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Shelton Mason County Journal
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Mason County Journal
July 10, 2014     Shelton Mason County Journal
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July 10, 2014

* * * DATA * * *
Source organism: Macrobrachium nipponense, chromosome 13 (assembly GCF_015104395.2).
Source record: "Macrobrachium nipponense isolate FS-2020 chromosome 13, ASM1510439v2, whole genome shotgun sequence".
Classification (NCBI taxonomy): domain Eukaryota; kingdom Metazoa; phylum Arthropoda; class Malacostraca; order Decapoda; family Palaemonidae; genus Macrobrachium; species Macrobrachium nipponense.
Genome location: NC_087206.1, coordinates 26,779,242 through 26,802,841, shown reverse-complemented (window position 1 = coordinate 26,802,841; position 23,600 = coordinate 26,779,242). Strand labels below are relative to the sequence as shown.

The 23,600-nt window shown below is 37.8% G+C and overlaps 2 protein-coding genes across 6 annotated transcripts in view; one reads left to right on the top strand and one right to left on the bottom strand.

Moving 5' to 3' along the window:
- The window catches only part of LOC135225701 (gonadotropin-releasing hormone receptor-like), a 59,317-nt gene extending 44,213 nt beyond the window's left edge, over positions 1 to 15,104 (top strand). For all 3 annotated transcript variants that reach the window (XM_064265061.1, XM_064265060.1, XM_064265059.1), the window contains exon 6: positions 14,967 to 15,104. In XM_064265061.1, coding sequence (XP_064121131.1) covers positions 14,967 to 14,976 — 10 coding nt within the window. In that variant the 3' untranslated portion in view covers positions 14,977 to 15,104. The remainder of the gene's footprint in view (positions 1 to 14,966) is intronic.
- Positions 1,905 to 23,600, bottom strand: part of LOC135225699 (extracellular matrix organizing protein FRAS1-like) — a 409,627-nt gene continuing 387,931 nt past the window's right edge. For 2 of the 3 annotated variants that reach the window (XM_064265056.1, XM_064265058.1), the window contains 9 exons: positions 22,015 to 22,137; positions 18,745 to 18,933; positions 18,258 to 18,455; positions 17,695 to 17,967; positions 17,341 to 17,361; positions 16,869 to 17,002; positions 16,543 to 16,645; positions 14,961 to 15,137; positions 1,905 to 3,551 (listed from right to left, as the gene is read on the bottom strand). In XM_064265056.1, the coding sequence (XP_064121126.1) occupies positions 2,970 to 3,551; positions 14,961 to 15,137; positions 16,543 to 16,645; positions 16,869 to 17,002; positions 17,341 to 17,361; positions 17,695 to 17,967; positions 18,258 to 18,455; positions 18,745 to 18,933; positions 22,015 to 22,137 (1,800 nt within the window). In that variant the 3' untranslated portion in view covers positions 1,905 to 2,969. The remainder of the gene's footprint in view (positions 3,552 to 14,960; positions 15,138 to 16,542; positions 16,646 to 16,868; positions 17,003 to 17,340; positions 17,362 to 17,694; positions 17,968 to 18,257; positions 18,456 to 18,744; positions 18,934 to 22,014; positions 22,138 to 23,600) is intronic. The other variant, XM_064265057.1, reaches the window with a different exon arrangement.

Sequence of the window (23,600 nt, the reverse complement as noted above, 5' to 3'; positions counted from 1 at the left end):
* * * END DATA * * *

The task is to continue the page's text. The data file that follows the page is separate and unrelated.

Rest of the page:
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Page A-10 - Mason County Journal - Thursday, July 10, 2014 Sheriff's briefings help for budget season By, NATALIE JOHNSON nata/ie@masoncounty com The Mason County Sheriffs Office had briefmgs for com- mand staff, elected officials and civilians June 23-26 and June 30 on more than 25 depart- ments and programs within the Sheriffs Office. The briefings help the office prepare its budget each year, said Mason County Sheriff Casey Salisbury. "It keeps us updated on what is happening and what our fu- ture needs are," he said. ~hen we go to the (Mason County) commission and make our bud- get request for next year, we have a sound basis for what we're asking for. The topics discussed at the briefings included the Sheriffs Office SWAT team; firearms program; polygraph program; finance and accounting; honor guard; block watch; extra pa- trols paid for by agreements with the Timberlakes and Lake Cushman communities; forest products patrols; the Special Operations Group, known as SOG; search and rescue; re- serve programs; animal control; civil service; hostage negotia- tion; the K-9 unit; and the sex offender registry. Corporal Michael Sargent reported traffic statistics for the Sheriffs Office. In 2013, deputies wrote 1,195 tickets -- 789 for traffic viola- tions, and 285 for criminal is- sues. In the first half of 2014, officers have written 398 traffic tickets and 181 criminal tickets. In July 2013, the Sheriffs Office switched to a paperless ticket system. The traffic unit used to be a separate department from pa- trel, but in mid-2013 was rein- tegrated into the patrol unit. Sargent said the Sheriffs Of- fice recently acquired a radar trailer and additional LIDAR units. All Sheriffs Office vehicles are equipped with radar, which points in front and behind the patrol car. Radar often catches speeding vehicles, but has its limitations, Sargent said. LIDAR units are hand-held machines that can determine the speed and distance from the officer of a car. They are harder for in-car radar detectors to de- tect, he said. The Sheriffs Office has also recently acquired window tint meters to measure tinting on cars. It is illegal in Washington to have windows tinted to more than 35 percent, Sargent said. Sargent said deputies spe- cializing in traffic and collision investigation need to maintain their training, especially for hit and run calls. "It's a low-priority call, but it's a huge pocketbook (cost)," he said. There have been 96 reported collisions in Mason County this year, three of which resulted in fatalities. Sargent said deputies need driving training in their new vehicles. The Sheriffs Office is replacing its Ford Crown Victo- ria patrol cars with Ford police SUVs. Detective William Adam spoke Monday about the coun- ty's sex offender registration program, which he coordinates. As of June 2014, the county had 341 registered sex offenders on their books, which includes offenders who are incarcerated. The county has about 245 sex offenders who are required to register at any given time. Adam said this number fluxu- ates. Taking into account a popu- lation of 56,000 to 60,000 people in the county, Mason County has a per capita sex offender rate of about 6 sex offenders for every 1,000 residents. "Although we have a lot pro- portionally, we know where they're at," Salisbury said. The Sheriffs Office monitors Level 1, 2 and 3 sex offenders. The levels are based on the na- ture of the offenders crime and their likeliness to reoffend, with a Level 1 being least likely to re- offend and a Level 3 being most likely to reoffend. '~e have increased and we continue to increase," he said. The Sheriffs Office receives a grant of about $98,000 each year from the Washington As- sociation of Sheriffs and Police Chiefs to pay for its sex offender registration. The grant requires the county to regularly check up on sex offenders. The Sheriffs Office is re- quired to verify addresses once a year for Level 1 offenders, twice a year for Level 2 offend- ers, four times a year for Level 3 offenders and every week for transient offenders. Both Adam and Salisbury discussed the possibility of needing a second full-time of- ricer to help with sex-offender registration. "That's a lot of responsibility for one guy," Salisbury said. Salisbury and other Sheriffs Office command staff also heard a briefing from its Special Opera- tion Group, known as SOG. The group, which consists of two Sheriffs Office detectives, a Sheriffs Office sergeant, and a part-time Squaxin Island Police detective and a state Depart- ment of Corrections officer. In the last year, the group received more than 300 reports of narcotics which resulted in 25 criminal investigations and 26 felony arrests. The group also signed up 16 new confidential informants. The group has an operational budget of $60,000 per year. According to the briefing, which was given by an under- cover member of the group, marijuana use is a concern, but heroin and meth are the biggest drug threats to the community. By NATALIE JOHNSON nata/ie@masoncounty.com For the 35th consecutive year, the Washington state Auditor's Office has given Mason County PUD 3 a clean au- dit report for 2013. The PUD received its official audit report last month. PUD 3 manager Annette Creekpaum said the PUD has had clean audits for more than three decades because em- ployees work to follow state laws and have good financial practices. years na "It's all of our money," she said. "We excellent opportunity to benchmark live here and look out for our ratepayers." our performance," she said in a state- Audits help the PUD measure its ment. "This report is a positive refiec- performance and find the best ways to tion on all PUD employees who strive operate, Creekpaum said. every day to protect the investment our "The examination of our utility by .......... the state Auditor's Office gives us an see PUD 3, page A-11 Build your own custom 6-pa& of beers and SAVE 10%! your wine i0%! ........ 'UOR & WIN IN MASON COUNTY Shelton High School Minidome 3737 N Shelton Springs Rd Free Admission Presented by the Shelton-lVlason County Chamber of Commerce and our Premier Sponsors in-kind media sponsors i] ~'~~ ..... ~ ~ ..... ~" S// i ....